Who's ahead on voting
The speed that can be gained from electronic voting systems should never trump accuracy
Earlier this month, 128 million voters in Brazil took to the
polls to cast votes in mayoral elections, using an all-electronic
voting system that tabulates votes and turns out results faster
than you can say “Dewey defeats Truman.” Even in the
Amazon basin, voting was strictly electronic. Other countries have
adopted a similar approach.
Meanwhile in the United States, voters next month will use a mix
of systems, ranging from beleaguered electronic touch screens to
old-fashioned paper ballots in a few precincts. In California, a
majority of voters will return to a paper-and-optical-scan system.
Results will come in...when they come in.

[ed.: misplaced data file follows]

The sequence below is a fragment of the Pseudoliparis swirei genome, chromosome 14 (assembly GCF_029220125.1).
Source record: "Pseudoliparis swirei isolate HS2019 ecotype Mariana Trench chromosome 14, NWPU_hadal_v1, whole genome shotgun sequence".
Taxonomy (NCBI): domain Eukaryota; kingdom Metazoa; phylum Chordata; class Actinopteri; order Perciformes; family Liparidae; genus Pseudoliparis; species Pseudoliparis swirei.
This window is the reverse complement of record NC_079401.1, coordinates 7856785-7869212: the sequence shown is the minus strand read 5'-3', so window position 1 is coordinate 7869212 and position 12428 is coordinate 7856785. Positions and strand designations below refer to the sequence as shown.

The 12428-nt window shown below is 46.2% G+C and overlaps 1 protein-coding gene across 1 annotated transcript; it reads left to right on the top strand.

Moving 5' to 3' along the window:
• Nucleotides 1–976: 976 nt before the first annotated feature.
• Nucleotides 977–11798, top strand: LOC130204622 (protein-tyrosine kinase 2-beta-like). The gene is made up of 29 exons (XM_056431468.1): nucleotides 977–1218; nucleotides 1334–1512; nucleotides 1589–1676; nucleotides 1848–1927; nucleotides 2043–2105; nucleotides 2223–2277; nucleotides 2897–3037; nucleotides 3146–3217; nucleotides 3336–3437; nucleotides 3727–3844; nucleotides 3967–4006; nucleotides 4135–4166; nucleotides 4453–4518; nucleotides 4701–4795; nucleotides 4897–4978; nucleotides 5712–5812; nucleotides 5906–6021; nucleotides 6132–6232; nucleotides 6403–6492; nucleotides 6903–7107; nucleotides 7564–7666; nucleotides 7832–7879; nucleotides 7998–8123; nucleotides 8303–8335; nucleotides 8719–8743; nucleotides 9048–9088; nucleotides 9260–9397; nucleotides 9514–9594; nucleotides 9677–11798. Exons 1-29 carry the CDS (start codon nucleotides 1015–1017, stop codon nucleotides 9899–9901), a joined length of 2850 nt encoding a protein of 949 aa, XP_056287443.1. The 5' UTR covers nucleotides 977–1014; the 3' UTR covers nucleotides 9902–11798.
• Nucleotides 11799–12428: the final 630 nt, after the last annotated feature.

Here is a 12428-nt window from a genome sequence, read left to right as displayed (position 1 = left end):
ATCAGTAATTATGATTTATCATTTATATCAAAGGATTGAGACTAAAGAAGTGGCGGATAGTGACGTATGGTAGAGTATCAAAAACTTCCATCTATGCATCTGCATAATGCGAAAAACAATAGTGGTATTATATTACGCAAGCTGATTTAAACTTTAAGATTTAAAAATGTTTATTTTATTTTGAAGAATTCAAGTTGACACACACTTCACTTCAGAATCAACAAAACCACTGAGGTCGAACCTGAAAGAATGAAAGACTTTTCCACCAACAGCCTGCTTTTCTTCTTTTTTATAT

But is that really so bad? The reason many U.S. jurisdictions
have eschewed electronic systems is because of concerns about
accuracy. There are many examples of e-voting gone haywire. In an
election, accuracy should trump speed, no matter how much the news
outlets want a winner before bedtime — there are 77 days from
the election to the inauguration, after all.
The sometimes-messy debate here over voting systems is far from
being resolved, but at least it’s about getting the vote
counts right. Other countries can have speed; this is one case
where we might be taking a step forward by taking a technological
Kevin McCaney is the executive editor of GCN. Follow him on Twitter: @KevinMcCaney.